The surprising result in the recent Iranian elections shows that the establishment media, pundits and politicians can no longer take the people for granted, writes Letitia McQuade.
ACROSS THE WORLD election results continue to surprise.
The Iranian election, for those of you that haven't followed it, posted a rather interesting result — and one that almost no-one predicted. The comparatively moderate reformist Hassan Rouhani won in a virtual landslide, securing 50.71% of the vote in a field of six candidates, with his nearest rival only managing 16.56%. Turn out rates were high, with 72% of eligible voters turning up on the day.
Leading up to the election, Rouhani – rather like our Prime Minister Julia Gillard – was not an apparent favourite. With many reformist newspapers shut down, access to the internet and foreign broadcasters restricted and journalists being detained, the media environment surrounding Rouhani could only be described as hostile. Rouhani was given little support and no popular coverage, and was considered by many to not be a real contender.
So what happened?
How did the candidate deemed by the media and Iran's Guardian Council to be a non-starter manage to steal a surprise victory?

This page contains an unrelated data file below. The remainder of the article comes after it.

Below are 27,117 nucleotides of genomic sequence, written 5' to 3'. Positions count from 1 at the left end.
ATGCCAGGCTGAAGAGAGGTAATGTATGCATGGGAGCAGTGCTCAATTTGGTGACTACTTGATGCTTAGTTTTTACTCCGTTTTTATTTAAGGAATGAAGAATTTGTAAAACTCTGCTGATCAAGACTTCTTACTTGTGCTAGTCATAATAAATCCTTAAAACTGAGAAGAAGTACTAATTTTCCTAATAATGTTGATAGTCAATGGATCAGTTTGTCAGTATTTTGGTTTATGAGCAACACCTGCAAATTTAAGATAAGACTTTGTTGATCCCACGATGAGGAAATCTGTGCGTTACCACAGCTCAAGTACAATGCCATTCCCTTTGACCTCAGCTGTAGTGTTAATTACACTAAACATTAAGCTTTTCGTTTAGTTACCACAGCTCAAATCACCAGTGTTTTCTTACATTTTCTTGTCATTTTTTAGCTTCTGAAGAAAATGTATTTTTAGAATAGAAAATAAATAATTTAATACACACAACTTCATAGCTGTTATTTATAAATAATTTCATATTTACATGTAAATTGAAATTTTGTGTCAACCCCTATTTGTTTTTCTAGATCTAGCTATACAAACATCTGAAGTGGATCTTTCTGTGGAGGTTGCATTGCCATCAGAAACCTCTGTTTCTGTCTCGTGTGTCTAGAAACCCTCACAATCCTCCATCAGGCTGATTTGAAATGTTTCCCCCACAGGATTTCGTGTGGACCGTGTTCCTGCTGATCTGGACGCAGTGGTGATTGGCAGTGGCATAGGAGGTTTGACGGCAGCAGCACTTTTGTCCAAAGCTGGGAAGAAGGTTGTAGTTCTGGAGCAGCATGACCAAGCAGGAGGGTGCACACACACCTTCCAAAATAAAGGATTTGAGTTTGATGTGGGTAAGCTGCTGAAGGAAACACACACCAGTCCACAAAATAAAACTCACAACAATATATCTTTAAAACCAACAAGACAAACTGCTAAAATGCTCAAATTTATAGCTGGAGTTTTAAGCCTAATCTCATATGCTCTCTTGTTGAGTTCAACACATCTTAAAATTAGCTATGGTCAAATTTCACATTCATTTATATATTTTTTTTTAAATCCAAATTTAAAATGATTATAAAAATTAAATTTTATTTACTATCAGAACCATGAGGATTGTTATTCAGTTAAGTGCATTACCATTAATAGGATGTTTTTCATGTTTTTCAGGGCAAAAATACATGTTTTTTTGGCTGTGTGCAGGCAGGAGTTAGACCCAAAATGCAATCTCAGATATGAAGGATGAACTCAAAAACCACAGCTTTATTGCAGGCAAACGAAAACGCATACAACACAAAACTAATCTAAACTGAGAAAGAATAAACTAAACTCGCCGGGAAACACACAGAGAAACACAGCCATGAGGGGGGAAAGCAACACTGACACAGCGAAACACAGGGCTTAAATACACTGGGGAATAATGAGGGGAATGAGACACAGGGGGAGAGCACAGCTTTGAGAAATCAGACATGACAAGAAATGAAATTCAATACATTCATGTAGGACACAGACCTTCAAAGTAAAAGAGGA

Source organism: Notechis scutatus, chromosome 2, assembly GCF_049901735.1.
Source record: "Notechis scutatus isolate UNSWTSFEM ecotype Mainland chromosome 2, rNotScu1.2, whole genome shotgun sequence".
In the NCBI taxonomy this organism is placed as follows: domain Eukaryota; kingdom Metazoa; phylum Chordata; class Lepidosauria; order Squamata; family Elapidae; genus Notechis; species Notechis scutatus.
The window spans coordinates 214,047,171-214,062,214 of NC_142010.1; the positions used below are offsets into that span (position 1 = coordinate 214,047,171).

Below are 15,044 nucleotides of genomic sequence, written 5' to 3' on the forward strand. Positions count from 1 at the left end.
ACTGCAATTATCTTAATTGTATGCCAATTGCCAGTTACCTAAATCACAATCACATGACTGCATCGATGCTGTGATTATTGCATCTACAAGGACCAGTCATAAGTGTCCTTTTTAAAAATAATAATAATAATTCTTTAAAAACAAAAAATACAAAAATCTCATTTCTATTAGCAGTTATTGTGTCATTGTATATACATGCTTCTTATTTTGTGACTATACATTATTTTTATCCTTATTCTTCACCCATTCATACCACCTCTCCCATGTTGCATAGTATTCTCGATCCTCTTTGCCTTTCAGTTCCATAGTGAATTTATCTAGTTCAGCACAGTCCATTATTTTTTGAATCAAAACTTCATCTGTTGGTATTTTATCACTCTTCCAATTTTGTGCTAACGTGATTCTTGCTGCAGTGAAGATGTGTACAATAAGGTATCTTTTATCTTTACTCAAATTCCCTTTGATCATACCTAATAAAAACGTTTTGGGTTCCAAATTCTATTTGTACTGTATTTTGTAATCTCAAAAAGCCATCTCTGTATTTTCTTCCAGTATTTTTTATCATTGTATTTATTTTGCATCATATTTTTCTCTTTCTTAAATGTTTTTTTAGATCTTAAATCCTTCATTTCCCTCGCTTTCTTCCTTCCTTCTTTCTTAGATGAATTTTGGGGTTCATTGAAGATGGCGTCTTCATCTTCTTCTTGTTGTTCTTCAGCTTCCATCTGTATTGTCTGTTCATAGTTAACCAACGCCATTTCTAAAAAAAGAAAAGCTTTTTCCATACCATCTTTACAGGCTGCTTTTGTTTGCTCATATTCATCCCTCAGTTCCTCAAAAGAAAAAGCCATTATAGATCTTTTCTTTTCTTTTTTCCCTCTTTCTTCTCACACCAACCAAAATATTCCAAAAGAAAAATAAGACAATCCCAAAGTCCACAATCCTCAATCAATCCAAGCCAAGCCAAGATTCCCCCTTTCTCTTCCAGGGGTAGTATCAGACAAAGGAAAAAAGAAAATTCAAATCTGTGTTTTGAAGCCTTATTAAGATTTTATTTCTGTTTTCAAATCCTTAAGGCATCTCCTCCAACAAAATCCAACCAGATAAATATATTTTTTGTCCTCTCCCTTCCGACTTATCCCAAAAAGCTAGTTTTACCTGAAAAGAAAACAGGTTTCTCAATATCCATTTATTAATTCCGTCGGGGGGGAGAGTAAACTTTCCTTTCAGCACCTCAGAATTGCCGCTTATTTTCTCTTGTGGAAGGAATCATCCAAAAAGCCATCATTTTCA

The answer is simple, really — people voted.
They looked at what was on offer and made a choice. It didn't matter that Iran's media and puppet masters had decided it should go another way. It didn't matter what the pre-election polls said. What counted was the vote on the day. And the results surprised everyone.
It seems the Iranian election results could have some rather salutary lessons for Australian voters disheartened by our seemingly lopsided media coverage.
We all know Chairman Rupert wants Tony in the Lodge, but how realistic is it to think that the mainstream media can force a result in this day and age? There's a lot more information out there than what we are spoon fed on the nightly news and much to the displeasure of Limited News, people are actively seeking alternative sources. It seems we live in a new world, where people pay more attention to stories shared on social media than to banner screaming headlines from on high.
If there is lesson for mainstream media in the Iranian election – and in last year's U.S. election – it is that your influence is not what it once was. Your power is on the wane.
If there is a lesson for Australian politicians, it is that you can take nothing for granted. People all over the world are voting against the predictions of the polls and the media, and the Australian people will have their say in September.
Who knows, we may also be surprised by our results.
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